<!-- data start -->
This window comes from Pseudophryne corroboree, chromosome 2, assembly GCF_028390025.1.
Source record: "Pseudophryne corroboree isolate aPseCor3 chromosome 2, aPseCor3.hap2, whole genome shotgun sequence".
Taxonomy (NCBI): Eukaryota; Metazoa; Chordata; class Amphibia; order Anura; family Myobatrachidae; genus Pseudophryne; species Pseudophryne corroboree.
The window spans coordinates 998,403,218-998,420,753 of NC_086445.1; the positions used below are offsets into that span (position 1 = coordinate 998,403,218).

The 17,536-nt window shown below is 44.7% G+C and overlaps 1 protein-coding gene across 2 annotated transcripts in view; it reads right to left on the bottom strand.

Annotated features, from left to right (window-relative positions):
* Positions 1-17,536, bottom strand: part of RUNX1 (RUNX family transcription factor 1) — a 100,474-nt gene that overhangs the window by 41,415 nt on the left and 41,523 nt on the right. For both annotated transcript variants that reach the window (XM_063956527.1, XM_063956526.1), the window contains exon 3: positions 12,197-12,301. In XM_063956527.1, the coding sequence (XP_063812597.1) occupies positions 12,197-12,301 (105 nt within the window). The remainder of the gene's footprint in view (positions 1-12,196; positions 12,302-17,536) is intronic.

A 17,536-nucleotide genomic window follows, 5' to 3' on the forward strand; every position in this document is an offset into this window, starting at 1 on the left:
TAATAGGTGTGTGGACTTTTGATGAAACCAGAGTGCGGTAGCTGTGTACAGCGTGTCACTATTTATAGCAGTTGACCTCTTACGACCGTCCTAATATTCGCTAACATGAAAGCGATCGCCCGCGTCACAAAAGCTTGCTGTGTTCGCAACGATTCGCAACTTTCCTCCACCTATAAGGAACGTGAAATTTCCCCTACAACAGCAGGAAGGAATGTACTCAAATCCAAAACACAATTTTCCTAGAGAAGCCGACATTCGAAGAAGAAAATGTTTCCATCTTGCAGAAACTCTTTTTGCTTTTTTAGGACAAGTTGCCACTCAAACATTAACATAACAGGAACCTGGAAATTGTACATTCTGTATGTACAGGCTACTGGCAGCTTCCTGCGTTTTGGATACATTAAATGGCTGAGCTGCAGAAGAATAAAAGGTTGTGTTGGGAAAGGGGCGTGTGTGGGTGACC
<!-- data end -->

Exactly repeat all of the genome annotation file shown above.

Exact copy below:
This window comes from Pseudophryne corroboree, chromosome 2, assembly GCF_028390025.1.
Source record: "Pseudophryne corroboree isolate aPseCor3 chromosome 2, aPseCor3.hap2, whole genome shotgun sequence".
Taxonomy (NCBI): Eukaryota; Metazoa; Chordata; class Amphibia; order Anura; family Myobatrachidae; genus Pseudophryne; species Pseudophryne corroboree.
The window spans coordinates 998,403,218-998,420,753 of NC_086445.1; the positions used below are offsets into that span (position 1 = coordinate 998,403,218).

The 17,536-nt window shown below is 44.7% G+C and overlaps 1 protein-coding gene across 2 annotated transcripts in view; it reads right to left on the bottom strand.

Annotated features, from left to right (window-relative positions):
* Positions 1-17,536, bottom strand: part of RUNX1 (RUNX family transcription factor 1) — a 100,474-nt gene that overhangs the window by 41,415 nt on the left and 41,523 nt on the right. For both annotated transcript variants that reach the window (XM_063956527.1, XM_063956526.1), the window contains exon 3: positions 12,197-12,301. In XM_063956527.1, the coding sequence (XP_063812597.1) occupies positions 12,197-12,301 (105 nt within the window). The remainder of the gene's footprint in view (positions 1-12,196; positions 12,302-17,536) is intronic.

A 17,536-nucleotide genomic window follows, 5' to 3' on the forward strand; every position in this document is an offset into this window, starting at 1 on the left:
TAATAGGTGTGTGGACTTTTGATGAAACCAGAGTGCGGTAGCTGTGTACAGCGTGTCACTATTTATAGCAGTTGACCTCTTACGACCGTCCTAATATTCGCTAACATGAAAGCGATCGCCCGCGTCACAAAAGCTTGCTGTGTTCGCAACGATTCGCAACTTTCCTCCACCTATAAGGAACGTGAAATTTCCCCTACAACAGCAGGAAGGAATGTACTCAAATCCAAAACACAATTTTCCTAGAGAAGCCGACATTCGAAGAAGAAAATGTTTCCATCTTGCAGAAACTCTTTTTGCTTTTTTAGGACAAGTTGCCACTCAAACATTAACATAACAGGAACCTGGAAATTGTACATTCTGTATGTACAGGCTACTGGCAGCTTCCTGCGTTTTGGATACATTAAATGGCTGAGCTGCAGAAGAATAAAAGGTTGTGTTGGGAAAGGGGCGTGTGTGGGTGACC